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Modularize Your NixOS Configuration

At this point, the skeleton of the entire system is configured. The current configuration structure in /etc/nixos should be as follows:

$ tree
├── flake.lock
├── flake.nix
├── home.nix
└── configuration.nix

The functions of these four files are:

  • flake.lock: An automatically generated version-lock file that records all input sources, hash values, and version numbers of the entire flake to ensure reproducibility.
  • flake.nix: The entry file that will be recognized and deployed when executing sudo nixos-rebuild switch. See Flakes - NixOS Wiki for all options of flake.nix.
  • configuration.nix: Imported as a Nix module in flake.nix, all system-level configuration is currently written here. See Configuration - NixOS Manual for all options of configuration.nix.
  • home.nix: Imported by Home-Manager as the configuration of the user ryan in flake.nix, containing all of ryan's configuration and managing ryan's home folder. See Appendix A. Configuration Options - Home-Manager for all options of home.nix.

By modifying these files, you can declaratively change the system and home directory status.

However, as the configuration grows, relying solely on configuration.nix and home.nix can lead to bloated and difficult-to-maintain files. A better solution is to use the Nix module system to split the configuration into multiple Nix modules and write them in a classified manner.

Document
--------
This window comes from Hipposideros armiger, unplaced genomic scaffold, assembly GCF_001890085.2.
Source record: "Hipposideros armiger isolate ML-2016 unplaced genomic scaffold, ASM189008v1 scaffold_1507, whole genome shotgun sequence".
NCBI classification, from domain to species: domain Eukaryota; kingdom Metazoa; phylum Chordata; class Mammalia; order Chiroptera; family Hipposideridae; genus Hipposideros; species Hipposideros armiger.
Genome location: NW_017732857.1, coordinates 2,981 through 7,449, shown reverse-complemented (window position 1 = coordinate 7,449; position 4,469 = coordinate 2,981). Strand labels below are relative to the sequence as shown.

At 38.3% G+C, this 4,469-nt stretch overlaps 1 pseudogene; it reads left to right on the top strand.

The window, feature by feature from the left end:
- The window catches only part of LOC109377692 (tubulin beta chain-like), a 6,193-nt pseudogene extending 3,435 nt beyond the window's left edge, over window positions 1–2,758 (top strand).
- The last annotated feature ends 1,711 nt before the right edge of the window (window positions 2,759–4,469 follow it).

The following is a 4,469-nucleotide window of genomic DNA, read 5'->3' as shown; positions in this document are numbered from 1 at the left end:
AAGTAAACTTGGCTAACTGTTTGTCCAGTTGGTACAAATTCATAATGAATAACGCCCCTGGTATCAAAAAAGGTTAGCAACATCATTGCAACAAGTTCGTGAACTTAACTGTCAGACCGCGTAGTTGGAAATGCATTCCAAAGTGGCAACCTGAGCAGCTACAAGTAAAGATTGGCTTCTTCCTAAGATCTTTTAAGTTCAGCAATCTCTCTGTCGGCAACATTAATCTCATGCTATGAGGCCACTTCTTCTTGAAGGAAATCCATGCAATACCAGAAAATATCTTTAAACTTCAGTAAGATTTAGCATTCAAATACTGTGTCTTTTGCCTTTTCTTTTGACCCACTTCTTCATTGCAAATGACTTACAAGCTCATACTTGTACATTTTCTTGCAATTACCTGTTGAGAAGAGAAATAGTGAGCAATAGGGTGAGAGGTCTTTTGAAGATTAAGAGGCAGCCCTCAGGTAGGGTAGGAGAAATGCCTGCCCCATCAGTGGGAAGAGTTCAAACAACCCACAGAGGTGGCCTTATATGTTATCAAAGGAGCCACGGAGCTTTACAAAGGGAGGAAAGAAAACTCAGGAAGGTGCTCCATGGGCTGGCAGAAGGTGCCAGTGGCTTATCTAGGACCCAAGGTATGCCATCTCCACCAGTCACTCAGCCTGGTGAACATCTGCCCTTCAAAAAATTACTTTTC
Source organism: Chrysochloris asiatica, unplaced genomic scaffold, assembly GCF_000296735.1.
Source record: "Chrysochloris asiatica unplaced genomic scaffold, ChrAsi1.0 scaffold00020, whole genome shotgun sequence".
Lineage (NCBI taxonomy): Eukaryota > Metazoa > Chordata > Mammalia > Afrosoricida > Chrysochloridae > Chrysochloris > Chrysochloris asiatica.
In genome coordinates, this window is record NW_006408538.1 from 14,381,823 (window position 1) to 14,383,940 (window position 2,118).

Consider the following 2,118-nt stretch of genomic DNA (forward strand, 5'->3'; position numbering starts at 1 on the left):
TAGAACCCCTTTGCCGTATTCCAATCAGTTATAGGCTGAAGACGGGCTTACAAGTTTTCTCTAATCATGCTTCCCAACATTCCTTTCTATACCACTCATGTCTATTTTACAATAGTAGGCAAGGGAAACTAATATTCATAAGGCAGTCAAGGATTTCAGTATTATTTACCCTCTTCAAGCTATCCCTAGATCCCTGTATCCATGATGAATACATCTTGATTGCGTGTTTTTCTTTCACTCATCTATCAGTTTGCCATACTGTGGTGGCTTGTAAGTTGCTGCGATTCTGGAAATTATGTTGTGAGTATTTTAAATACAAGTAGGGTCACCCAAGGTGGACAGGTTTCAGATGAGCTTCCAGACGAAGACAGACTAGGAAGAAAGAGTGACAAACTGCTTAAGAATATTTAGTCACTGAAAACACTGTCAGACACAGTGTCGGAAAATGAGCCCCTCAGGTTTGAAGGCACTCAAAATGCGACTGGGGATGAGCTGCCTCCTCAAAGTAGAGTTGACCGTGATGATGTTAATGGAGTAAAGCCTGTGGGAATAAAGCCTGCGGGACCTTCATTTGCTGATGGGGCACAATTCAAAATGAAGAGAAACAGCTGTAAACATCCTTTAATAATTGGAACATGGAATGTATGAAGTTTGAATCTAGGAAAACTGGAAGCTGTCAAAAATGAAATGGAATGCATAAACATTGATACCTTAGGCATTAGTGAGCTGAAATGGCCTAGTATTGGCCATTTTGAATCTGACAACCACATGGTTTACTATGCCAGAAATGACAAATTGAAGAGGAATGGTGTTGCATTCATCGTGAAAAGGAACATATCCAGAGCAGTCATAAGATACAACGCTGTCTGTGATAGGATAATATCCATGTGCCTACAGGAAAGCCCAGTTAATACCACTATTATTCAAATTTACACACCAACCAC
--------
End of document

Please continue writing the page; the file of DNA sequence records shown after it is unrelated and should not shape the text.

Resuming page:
The Nix module system provides a parameter, imports, which accepts a list of .nix files and merges all the configuration defined in these files into the current Nix module. Note that imports will not simply overwrite duplicate configuration but handle it more reasonably. For example, if program.packages = [...] is defined in multiple modules, then imports will merge all program.packages defined in all Nix modules into one list. Attribute sets can also be merged correctly. The specific behavior can be explored by yourself.

I only found a description of imports in Nixpkgs-Unstable Official Manual - evalModules Parameters: A list of modules. These are merged together to form the final configuration. It's a bit ambiguous...

With the help of imports, we can split home.nix and configuration.nix into multiple Nix modules defined in different .nix files. Lets look at an example module packages.nix:

}: {
  imports = [
    (import ./special-fonts-1.nix {inherit config pkgs;}) # (1)
    ./special-fonts-2.nix # (2)

  fontconfig.enable = true;

This modules loads two other modules in the imports section, namely special-fonts-1.nix and special-fonts-2.nix. Both files are modules them self and look similar to this.